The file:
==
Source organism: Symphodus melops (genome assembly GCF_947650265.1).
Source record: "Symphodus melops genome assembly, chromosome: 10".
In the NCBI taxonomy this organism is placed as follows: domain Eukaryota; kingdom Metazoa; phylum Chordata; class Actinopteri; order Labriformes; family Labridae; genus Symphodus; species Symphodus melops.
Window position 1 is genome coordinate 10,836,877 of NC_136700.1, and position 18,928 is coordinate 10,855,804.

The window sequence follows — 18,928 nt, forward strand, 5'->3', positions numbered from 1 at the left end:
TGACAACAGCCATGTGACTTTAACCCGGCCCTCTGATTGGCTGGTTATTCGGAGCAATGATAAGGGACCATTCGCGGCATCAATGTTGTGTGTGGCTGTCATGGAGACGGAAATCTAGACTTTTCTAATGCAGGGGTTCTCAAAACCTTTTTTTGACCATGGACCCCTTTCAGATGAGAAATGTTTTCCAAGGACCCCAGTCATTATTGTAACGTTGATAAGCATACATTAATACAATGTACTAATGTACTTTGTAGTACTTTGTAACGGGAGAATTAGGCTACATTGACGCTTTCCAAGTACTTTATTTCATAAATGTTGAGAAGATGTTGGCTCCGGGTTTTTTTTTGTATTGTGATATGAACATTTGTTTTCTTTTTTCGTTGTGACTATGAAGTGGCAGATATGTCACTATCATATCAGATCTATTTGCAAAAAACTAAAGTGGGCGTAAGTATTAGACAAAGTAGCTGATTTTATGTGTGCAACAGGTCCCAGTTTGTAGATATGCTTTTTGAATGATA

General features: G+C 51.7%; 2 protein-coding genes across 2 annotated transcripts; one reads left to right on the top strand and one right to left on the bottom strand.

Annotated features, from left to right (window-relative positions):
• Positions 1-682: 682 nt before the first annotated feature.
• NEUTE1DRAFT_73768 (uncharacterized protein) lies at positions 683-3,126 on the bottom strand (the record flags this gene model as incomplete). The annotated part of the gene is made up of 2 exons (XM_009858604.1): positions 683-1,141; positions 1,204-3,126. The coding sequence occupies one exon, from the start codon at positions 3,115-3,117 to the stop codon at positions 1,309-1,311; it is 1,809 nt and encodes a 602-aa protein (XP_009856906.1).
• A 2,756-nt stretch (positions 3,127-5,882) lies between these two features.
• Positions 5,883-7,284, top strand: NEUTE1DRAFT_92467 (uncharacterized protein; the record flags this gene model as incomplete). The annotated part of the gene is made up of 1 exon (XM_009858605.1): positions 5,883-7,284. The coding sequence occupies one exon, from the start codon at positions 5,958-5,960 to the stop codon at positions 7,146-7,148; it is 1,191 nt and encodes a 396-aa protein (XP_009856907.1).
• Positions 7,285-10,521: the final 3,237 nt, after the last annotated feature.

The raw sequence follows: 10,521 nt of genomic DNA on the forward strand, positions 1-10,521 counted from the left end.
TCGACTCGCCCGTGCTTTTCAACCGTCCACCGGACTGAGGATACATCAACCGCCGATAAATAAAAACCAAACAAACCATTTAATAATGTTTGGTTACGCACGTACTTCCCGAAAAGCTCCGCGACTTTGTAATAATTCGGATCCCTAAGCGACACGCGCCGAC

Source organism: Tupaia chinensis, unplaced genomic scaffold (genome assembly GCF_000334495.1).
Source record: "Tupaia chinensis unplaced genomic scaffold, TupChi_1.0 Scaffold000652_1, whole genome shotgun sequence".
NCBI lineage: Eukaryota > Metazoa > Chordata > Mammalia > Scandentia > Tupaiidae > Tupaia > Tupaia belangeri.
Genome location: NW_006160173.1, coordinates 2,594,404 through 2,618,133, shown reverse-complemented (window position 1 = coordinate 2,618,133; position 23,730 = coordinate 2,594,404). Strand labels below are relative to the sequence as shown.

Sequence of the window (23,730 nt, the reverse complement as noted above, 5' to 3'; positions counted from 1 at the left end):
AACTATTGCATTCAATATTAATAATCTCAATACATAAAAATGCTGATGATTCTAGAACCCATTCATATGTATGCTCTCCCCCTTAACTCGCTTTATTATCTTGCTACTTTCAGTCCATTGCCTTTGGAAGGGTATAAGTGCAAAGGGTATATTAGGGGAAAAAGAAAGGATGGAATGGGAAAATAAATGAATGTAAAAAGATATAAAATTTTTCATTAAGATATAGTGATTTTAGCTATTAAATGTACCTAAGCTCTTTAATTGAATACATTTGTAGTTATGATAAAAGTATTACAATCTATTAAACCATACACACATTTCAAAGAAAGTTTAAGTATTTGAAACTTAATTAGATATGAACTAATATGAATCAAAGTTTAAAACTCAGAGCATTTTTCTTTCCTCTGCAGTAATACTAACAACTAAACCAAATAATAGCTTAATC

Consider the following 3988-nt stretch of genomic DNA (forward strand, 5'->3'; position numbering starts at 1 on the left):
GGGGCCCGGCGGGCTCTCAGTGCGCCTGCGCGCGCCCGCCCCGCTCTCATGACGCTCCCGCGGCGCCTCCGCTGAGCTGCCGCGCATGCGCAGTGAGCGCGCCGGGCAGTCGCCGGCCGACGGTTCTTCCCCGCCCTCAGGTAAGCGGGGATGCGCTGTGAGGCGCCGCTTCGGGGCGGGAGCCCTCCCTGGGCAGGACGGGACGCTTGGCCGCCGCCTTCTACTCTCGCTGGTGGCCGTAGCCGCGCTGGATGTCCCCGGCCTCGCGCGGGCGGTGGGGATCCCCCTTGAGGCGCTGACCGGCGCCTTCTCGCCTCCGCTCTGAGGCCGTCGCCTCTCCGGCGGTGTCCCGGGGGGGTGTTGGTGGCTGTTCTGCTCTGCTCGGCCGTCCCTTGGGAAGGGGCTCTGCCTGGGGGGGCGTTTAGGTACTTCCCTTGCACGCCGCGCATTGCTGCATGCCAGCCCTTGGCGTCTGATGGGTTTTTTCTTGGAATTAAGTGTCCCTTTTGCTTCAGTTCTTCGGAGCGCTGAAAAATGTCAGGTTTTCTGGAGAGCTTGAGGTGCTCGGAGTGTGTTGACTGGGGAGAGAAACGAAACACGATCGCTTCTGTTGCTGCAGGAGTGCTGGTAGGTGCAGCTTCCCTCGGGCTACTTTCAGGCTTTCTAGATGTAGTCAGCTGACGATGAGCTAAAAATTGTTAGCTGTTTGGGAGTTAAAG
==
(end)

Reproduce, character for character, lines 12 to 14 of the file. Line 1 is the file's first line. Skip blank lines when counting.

• Positions 5,883-7,284, top strand: NEUTE1DRAFT_92467 (uncharacterized protein; the record flags this gene model as incomplete). The annotated part of the gene is made up of 1 exon (XM_009858605.1): positions 5,883-7,284. The coding sequence occupies one exon, from the start codon at positions 5,958-5,960 to the stop codon at positions 7,146-7,148; it is 1,191 nt and encodes a 396-aa protein (XP_009856907.1).
• Positions 7,285-10,521: the final 3,237 nt, after the last annotated feature.

The raw sequence follows: 10,521 nt of genomic DNA on the forward strand, positions 1-10,521 counted from the left end.